Hong Kong was hit by a strong typhoon at 8:00pm GMT on Monday 23 July, resulting in a considerable number of cancelled and delayed flights to and from Hong Kong airport. Britons planning to holiday in Hong Kong in the coming days are strongly advised to check updates from their airline and monitor local advice from local authorities.
Hong Kong is an increasingly popular tourist destination and attracts thousands of British holidaymakers annually. In July 2011 over 3.8 million foreigners journeyed the area, which set the record for any location worldwide in a single month. However, travellers this July may face severe disruptions in terms of air travel, local public transport and ferry links connecting Hong Kong island to other neighbouring islands such as Kowloon and the New Territories. Moreover, between midnight on Monday 23 July and 08:00am local time 60 flights were cancelled, 60 delayed and 16 diverted, as announced by the Airport Authority.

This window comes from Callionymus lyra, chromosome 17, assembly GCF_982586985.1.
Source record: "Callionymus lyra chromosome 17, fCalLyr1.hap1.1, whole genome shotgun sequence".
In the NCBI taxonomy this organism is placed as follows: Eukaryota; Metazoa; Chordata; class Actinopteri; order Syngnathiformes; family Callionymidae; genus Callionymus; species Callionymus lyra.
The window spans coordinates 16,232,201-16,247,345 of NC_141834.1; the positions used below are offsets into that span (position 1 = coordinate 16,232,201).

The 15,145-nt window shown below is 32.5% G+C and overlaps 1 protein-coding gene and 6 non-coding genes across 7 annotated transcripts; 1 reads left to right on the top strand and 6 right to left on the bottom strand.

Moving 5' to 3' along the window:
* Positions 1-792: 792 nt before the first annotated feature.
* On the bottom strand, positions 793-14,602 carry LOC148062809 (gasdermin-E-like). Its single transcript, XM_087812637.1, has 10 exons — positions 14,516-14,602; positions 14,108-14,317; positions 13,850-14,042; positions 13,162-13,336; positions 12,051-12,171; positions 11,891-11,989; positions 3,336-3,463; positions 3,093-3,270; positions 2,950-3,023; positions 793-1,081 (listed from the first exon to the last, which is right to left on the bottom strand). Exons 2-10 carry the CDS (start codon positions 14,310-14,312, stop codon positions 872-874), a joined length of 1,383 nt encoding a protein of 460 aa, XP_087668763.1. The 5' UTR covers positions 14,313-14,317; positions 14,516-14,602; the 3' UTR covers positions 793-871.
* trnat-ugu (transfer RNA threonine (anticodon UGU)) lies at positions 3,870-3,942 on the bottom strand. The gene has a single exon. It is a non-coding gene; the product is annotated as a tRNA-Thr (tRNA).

Typhoon Vincente is the most serious typhoon to strike Hong Kong since 1999 and triggered a No 10 hurricane signal. According to reports wind speeds calmed from 88mph to 37mph within hours, and thus the alert level has now been lowered. Nonetheless, visitors and residents should take care of strong gales, flooding and flying debris.
Inner-city public transport links remain disrupted but are hoped to be resumed as soon as possible. British nationals already on holiday in Hong Kong can make use of the 24 temporary shelters that have been opened by the government, principally in subway stations.
Britons travelling to southern China may equally be affected; typhoon Vincente sweot into the province of Guandong soon after striking Hong Kong, causing nine flights to be cancelled at Zhuhai Airport on the evening of Monday 23 July as well as extensive interruptions to the local rail network. As result, we strongly recommend that all Britons journeying to the region remain vigilant of updates, official advice and warnings.
For more information see the Hong Kong Observatory website.
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